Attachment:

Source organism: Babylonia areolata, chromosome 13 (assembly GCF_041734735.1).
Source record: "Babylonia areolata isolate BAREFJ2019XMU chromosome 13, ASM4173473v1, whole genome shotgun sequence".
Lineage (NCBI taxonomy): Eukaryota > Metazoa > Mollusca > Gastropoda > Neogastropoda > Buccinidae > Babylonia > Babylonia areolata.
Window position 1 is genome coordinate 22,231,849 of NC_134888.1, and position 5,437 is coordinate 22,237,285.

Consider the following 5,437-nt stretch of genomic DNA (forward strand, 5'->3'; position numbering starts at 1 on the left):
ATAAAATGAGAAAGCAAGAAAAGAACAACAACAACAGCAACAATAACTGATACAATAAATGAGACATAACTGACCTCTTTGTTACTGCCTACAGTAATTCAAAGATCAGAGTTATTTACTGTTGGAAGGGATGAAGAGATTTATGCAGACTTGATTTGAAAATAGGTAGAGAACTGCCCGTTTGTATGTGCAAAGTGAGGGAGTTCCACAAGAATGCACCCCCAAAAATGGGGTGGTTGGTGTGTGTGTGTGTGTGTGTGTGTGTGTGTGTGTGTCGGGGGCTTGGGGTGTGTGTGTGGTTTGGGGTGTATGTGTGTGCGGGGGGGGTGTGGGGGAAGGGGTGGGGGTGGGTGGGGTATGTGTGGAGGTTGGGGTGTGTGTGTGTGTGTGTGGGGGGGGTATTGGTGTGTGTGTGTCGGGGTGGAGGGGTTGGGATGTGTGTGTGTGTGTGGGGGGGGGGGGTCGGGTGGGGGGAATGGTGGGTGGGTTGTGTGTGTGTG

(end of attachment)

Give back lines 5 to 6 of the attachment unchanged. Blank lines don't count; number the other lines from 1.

Consider the following 5,437-nt stretch of genomic DNA (forward strand, 5'->3'; position numbering starts at 1 on the left):
ATAAAATGAGAAAGCAAGAAAAGAACAACAACAACAGCAACAATAACTGATACAATAAATGAGACATAACTGACCTCTTTGTTACTGCCTACAGTAATTCAAAGATCAGAGTTATTTACTGTTGGAAGGGATGAAGAGATTTATGCAGACTTGATTTGAAAATAGGTAGAGAACTGCCCGTTTGTATGTGCAAAGTGAGGGAGTTCCACAAGAATGCACCCCCAAAAATGGGGTGGTTGGTGTGTGTGTGTGTGTGTGTGTGTGTGTGTGTGTGTCGGGGGCTTGGGGTGTGTGTGTGGTTTGGGGTGTATGTGTGTGCGGGGGGGGTGTGGGGGAAGGGGTGGGGGTGGGTGGGGTATGTGTGGAGGTTGGGGTGTGTGTGTGTGTGTGTGGGGGGGGTATTGGTGTGTGTGTGTCGGGGTGGAGGGGTTGGGATGTGTGTGTGTGTGTGGGGGGGGGGGGTCGGGTGGGGGGAATGGTGGGTGGGTTGTGTGTGTGTG